Once registered with BVDFree England, herd status will be assigned after two years of testing under the scheme.
If testing individual animals for virus, these results will be uploaded and then visible and searchable on the database straight away.
The BVDFree England Scheme is a one-stop platform to demonstrate your CHeCS BVD accreditation.
Registration onto the BVDFree scheme is separate to membership with cattle health schemes, therefore you should sign up individually.
CHeCS BVD accreditation is recognised by BVDFree as the highest herd status available, indicating that potential customers can buy with a higher level of confidence.
If upon entering a CPH number into the searchable database the ‘Not Registered’ herd status appears, this means the holding has not yet been registered with the BVDFree scheme.
A Registered Herd is the status applied to herds:
BVDFree recommends that ‘BVDFree Test Negative’ herds should not bring any animals from a BVDFree Registered herd on to their farm unless they have individually been tested and found negative for BVD virus.
If your herd has been given a ‘Registered’ status by BVDFree following 2 years of testing for BVD, this is an indication that your herd may have been exposed to the BVD virus. You may have PI animals present in your herd, therefore further work is required to find and remove any persistently infected animals that may be present.
Herds that have completed 2 consecutive years of testing, under the scheme, can be assigned a BVDFree Test Negative Herd Status. When the lab has uploaded the results to the database, the farmer and their vet can submit an application to BVDFree to request a Test Negative Herd Status, based on the results of the samples submitted, previous results and any further information requested.
The vet must have completed the BCVA accredited BVDFree scheme advisor online training.
To qualify for this status, all calves born within the herd during the last two years must have been tested for BVD virus with entirely negative results OR check (antibody) testing of each separately managed group of youngstock, aged 9-18 months, must have been completed each year with no seroconversion detected.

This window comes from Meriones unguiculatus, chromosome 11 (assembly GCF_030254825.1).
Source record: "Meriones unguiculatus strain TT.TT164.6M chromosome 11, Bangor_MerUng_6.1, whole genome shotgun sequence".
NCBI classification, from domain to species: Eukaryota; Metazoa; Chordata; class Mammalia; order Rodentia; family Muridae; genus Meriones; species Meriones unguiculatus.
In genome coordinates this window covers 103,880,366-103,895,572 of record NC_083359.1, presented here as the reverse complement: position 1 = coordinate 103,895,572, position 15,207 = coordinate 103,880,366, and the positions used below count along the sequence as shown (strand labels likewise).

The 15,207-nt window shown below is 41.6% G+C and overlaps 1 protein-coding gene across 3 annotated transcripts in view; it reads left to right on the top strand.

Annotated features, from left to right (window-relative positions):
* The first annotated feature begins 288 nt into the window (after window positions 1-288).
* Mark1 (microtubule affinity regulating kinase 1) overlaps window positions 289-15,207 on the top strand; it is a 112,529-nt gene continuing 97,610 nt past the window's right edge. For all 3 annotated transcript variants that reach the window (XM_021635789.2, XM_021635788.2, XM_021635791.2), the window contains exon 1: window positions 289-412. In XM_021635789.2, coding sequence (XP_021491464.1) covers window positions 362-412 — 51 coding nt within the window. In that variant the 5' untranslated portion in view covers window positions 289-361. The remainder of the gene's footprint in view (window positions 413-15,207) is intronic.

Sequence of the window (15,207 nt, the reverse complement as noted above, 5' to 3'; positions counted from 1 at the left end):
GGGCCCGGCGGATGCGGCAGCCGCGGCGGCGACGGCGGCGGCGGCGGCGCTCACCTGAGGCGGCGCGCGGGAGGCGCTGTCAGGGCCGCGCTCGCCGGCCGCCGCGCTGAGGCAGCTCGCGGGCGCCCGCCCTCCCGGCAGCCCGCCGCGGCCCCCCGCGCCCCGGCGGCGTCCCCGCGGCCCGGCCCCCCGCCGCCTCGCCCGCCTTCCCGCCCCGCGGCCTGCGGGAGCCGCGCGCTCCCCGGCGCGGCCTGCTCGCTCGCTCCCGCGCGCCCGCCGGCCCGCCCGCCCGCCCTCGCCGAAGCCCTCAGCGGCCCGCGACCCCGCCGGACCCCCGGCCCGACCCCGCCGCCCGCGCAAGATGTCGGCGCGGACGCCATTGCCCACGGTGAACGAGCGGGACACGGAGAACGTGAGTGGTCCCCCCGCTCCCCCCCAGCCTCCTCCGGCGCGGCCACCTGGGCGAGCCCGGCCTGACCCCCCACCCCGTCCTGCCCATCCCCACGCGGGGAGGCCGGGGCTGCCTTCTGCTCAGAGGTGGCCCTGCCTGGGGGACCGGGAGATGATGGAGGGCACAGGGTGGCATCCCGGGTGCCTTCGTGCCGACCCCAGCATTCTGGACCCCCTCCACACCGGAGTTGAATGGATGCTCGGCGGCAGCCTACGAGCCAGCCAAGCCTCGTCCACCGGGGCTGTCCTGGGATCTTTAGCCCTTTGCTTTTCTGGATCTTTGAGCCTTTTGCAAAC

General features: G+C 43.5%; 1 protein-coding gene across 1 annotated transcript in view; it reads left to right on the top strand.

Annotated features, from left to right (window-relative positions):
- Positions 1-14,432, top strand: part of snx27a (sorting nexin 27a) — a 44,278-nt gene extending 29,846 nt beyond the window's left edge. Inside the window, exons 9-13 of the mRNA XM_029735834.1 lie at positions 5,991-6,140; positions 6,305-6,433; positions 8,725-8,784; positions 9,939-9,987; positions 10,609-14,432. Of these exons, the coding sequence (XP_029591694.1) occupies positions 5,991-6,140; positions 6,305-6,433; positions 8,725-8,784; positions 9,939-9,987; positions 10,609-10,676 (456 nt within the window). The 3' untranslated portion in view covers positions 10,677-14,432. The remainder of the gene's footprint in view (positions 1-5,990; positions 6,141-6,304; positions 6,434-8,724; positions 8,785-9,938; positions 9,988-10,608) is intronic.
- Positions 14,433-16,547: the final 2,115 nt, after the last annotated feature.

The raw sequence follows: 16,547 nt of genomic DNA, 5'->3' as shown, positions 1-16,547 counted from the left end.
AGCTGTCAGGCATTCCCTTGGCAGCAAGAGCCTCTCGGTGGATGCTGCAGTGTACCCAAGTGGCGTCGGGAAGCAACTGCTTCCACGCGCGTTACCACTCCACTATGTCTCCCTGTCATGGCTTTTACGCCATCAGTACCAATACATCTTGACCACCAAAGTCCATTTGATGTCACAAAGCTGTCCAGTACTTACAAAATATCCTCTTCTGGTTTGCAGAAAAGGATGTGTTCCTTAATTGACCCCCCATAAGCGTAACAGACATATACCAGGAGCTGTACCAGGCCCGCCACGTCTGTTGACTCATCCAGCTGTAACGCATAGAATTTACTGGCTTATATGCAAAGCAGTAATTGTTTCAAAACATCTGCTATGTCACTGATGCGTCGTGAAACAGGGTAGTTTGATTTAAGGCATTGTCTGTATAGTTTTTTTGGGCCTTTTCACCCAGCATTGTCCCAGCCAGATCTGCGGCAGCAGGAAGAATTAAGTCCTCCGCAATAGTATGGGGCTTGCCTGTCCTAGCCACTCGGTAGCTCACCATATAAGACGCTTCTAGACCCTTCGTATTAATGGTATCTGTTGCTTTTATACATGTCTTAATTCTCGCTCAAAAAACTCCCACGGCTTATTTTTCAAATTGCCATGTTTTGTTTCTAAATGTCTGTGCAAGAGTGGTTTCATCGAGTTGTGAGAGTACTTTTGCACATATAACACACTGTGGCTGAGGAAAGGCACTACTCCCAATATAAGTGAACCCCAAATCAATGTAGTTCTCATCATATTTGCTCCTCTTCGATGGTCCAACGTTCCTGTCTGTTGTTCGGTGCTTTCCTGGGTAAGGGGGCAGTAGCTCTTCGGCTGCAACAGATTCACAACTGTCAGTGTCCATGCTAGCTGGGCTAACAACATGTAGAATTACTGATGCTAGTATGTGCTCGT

Veterinary advice must also have been given on how to prevent new BVD infection entering the herd.
A BVDFree Test Negative Herd Status is good news; however, it provides only a ‘snapshot’ and the risks remain of breaking down with BVD unless biosecurity is also considered.
To reach the highest health status, BVDFree encourages all herds that have achieved the Test Negative Herd Status to consider joining a CHeCS accredited health scheme, which takes a robust approach to biosecurity on farm to prevent future infection with BVD.
In order to retain this status, it is necessary to continue to monitor your herd, through annual check tests or testing all new born calves for the BVD virus.
Yes – a veterinary surgeon and a laboratory can make the case to BVDFree to support a request to change a herd status for a client from Registered to Test Negative, subject to certain conditions.
Check the BVDFree database to ensure you have an accurate and up to date status. If you need help in obtaining a herd status please consult your vet or laboratory, or the BVDFree helpdesk. If you have a PI in your herd you will automatically receive a ‘BVDFree Registered’ herd status. Your herd status must be updated annually.